The Malta Independent 24 September 2023, Sunday
View E-Paper

Drug law amendments proposed for no mandatory prison sentence for personal cannabis cultivation

Giulia Magri Thursday, 12 December 2019, 13:11 Last update: about 5 years ago

On Thursday morning Minister for Justice, Culture and Local Government Owen Bonnici published a set of amendments to existing drug laws, proposing court discretion on whether to sentence to jail a person who can show that the cultivation of cannabis was for their strict personal use.

Bonnici said that the draft law will be published as soon as Parliament reconvenes after the Christmas recess, and will give the courts more leeway when sentencing people found growing cannabis.

The legal amendments come about after the prison sentence of Marie Clair Camilleri, who was found with six small cannabis plants in one pot, and was sentenced to a six months jail term for cultivating cannabis. Bonnici explained that due to the law, the court had "their hands tied" and had no choice but to jail the accused for six months, "but now this law will change with the new draft bill."

"Under the present legal regime, in the cases where a person is found guilty of the cultivation of cannabis for personal use - which exceeds one plant - the Court is duty bound to impose an effective prison sentence," explained Bonnici.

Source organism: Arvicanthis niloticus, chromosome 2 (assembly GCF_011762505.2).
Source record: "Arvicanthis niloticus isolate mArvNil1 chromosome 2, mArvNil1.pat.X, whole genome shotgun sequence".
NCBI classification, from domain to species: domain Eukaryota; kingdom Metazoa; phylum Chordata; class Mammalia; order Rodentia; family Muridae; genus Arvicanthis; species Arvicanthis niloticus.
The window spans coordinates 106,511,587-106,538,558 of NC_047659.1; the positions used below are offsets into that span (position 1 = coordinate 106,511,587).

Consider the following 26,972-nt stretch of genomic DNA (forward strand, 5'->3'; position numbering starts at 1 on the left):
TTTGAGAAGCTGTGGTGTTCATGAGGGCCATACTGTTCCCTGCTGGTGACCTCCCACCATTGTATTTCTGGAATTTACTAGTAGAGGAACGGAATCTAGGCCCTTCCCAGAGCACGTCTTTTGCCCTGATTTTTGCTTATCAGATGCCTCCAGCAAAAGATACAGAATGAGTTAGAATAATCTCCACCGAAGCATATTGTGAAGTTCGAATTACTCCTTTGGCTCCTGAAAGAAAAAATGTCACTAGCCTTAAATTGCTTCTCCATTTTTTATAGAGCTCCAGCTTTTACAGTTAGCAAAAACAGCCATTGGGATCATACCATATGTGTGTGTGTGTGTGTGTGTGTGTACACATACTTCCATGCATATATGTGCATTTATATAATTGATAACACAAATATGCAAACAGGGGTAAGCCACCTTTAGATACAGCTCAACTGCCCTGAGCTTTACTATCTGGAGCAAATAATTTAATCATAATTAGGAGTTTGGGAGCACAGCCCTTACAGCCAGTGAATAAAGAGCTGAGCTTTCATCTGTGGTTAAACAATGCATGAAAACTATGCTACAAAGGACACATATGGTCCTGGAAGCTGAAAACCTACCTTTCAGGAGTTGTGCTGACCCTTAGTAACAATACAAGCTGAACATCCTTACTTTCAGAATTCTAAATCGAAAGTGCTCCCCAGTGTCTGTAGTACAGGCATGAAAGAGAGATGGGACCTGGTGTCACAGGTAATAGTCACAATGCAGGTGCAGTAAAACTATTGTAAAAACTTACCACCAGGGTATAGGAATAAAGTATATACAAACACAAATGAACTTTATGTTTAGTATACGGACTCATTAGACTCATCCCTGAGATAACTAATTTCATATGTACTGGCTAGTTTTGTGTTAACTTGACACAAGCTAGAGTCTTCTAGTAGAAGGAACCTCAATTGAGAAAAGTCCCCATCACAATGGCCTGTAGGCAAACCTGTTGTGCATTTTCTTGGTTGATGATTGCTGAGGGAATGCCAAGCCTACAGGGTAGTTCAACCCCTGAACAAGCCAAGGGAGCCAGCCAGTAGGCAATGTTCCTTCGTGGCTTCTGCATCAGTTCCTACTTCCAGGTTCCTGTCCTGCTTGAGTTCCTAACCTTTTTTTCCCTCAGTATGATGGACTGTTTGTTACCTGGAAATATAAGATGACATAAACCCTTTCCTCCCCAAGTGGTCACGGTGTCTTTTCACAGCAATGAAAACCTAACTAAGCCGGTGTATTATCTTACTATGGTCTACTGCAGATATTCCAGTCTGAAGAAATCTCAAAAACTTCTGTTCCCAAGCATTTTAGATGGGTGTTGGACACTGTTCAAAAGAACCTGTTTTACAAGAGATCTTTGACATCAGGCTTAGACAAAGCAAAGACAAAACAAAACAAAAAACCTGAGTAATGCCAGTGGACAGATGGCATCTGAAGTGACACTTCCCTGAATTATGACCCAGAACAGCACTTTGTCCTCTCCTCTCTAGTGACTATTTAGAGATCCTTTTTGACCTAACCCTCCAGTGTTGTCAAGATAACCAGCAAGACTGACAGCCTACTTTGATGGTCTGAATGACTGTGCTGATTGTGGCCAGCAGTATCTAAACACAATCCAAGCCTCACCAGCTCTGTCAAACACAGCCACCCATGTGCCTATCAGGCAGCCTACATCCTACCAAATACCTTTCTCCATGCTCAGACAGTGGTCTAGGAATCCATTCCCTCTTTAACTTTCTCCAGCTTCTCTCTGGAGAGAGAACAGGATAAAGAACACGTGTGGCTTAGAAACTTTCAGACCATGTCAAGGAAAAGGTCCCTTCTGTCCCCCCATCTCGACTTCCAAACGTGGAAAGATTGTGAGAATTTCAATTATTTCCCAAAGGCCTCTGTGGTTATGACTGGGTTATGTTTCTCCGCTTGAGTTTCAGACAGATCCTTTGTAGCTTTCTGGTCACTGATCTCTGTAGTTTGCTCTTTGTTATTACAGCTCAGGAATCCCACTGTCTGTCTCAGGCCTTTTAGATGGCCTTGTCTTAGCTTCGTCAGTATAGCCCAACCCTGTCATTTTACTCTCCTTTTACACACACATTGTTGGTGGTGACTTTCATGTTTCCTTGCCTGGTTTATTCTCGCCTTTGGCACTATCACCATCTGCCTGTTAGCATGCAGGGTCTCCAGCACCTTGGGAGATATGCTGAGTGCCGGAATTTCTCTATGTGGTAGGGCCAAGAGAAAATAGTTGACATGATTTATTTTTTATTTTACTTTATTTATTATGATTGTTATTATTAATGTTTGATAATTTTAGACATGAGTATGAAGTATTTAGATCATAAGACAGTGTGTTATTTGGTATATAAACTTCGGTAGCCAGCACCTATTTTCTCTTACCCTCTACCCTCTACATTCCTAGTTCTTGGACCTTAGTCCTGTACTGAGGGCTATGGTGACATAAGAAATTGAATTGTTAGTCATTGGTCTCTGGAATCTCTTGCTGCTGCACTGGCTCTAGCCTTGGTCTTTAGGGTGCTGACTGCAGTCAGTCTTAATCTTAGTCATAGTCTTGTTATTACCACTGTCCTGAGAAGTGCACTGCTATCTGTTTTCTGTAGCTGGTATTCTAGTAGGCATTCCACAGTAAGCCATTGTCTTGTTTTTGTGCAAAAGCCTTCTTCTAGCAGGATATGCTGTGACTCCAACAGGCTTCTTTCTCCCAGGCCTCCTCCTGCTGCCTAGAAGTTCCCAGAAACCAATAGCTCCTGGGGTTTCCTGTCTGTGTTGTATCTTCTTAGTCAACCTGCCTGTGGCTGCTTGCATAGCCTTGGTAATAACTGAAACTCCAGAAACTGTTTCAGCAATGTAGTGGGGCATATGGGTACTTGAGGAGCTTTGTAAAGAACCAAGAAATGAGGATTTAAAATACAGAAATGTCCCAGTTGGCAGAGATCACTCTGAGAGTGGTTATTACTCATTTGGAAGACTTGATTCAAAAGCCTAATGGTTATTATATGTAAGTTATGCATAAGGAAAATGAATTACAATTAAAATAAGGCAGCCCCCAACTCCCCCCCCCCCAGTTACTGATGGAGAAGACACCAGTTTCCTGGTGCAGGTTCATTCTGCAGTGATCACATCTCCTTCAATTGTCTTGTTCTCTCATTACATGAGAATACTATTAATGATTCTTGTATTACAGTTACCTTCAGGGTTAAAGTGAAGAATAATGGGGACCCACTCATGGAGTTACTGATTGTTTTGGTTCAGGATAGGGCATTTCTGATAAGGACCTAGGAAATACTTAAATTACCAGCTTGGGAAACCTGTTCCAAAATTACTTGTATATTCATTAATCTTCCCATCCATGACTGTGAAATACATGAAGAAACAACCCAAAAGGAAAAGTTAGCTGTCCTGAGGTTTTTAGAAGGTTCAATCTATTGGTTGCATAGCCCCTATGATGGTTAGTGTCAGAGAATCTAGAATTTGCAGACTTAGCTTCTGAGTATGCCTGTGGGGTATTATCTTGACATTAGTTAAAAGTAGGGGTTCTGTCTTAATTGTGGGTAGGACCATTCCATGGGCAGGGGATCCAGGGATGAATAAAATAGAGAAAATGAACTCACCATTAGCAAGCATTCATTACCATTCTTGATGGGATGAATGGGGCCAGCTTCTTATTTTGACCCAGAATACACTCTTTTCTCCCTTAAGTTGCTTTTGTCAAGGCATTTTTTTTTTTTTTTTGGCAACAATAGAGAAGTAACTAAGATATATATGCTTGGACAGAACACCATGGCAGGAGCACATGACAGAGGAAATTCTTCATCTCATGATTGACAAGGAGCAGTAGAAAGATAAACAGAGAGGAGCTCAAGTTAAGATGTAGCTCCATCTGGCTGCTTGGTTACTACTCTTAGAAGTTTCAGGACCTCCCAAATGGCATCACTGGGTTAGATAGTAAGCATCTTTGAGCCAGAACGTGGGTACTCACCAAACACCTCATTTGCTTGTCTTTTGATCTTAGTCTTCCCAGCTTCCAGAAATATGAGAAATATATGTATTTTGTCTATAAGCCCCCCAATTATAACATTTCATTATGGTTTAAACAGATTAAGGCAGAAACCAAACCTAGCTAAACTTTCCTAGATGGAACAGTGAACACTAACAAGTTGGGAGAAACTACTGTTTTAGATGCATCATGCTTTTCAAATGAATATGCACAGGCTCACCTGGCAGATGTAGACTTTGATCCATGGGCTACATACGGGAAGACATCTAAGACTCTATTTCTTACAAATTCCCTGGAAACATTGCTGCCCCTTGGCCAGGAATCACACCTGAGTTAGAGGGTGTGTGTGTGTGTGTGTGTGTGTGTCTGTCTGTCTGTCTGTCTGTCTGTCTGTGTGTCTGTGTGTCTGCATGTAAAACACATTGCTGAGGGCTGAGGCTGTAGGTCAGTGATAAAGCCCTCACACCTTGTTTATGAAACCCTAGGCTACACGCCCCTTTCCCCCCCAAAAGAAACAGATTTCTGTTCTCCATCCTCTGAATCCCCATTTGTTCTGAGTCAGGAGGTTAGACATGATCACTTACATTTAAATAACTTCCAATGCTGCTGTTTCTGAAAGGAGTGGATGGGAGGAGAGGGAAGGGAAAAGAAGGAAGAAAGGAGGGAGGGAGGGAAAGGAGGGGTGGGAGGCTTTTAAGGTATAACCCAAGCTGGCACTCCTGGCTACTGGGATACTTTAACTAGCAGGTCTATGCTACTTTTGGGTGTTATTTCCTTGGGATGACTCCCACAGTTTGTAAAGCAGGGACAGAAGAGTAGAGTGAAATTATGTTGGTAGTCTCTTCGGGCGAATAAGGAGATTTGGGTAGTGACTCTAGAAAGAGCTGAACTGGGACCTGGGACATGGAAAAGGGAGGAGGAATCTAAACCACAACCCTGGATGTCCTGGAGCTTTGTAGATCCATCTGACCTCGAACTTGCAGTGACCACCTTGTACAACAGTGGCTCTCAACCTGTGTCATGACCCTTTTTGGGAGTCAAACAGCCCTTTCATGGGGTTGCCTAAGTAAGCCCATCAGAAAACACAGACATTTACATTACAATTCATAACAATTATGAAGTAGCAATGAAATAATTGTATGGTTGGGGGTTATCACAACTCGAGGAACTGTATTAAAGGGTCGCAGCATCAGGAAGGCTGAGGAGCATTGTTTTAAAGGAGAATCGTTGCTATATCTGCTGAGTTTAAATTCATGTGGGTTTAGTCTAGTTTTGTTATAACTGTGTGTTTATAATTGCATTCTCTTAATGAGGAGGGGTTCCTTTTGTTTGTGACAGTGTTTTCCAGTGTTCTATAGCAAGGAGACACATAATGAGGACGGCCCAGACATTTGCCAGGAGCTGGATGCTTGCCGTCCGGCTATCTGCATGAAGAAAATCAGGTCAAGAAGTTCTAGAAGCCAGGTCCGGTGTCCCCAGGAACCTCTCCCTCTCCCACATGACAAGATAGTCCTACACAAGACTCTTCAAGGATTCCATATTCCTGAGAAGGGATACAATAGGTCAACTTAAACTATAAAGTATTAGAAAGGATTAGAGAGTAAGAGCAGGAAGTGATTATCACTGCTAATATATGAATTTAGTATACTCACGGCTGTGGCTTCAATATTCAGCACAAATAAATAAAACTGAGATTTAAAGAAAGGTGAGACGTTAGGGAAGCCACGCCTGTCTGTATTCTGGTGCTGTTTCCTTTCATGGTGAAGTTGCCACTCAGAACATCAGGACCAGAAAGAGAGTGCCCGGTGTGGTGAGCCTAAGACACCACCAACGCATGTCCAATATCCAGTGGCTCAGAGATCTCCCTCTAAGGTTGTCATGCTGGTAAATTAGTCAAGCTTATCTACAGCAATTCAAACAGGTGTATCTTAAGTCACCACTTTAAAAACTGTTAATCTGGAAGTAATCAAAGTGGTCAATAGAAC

He said that with the proposed amendments the Courts would have more discretion in the punishment they see fit to impose. "The Courts would be able to impose a sentence other than imprisonment wherever it is convinced that the cultivation is for personal use."

The amendments to the drug laws means that the Court will not be bound any more to impose mandatory imprisonment in cases where the individual is found to be in possession of more than one plant, when the circumstances show that the mentioned plants are for the exclusive use of that person.

Bonnici stressed that the change in drug laws is for those individuals who are found in possession of more than one plant for their own personal use and not for the sale of cannabis. Therefore this does not change the law for when cultivation is not for the exclusive use of the possessor, and the punishment in those circumstances remains that of the mandatory imprisonment.

He explained that through past reforms, those caught with a small amount of drugs (simple possession) are brought in front of a Commissioner of Justice, rather than the Law Courts. "Between April 2015 and 1 December 2019, 3,064 people appeared in front of the Commissioner, instead of the Law Courts," said Bonnici. He said that 108 of these were referred to rehabilitation under the aegis of the Drug Offenders Rehabilitation Board.

He pointed out that the reform also provides a second chance for those who are arraigned to Court accused of more serious drug offences if it is proven that the people concerned are victims of drug abuse and that they intend to stop the habit. 

  • don't miss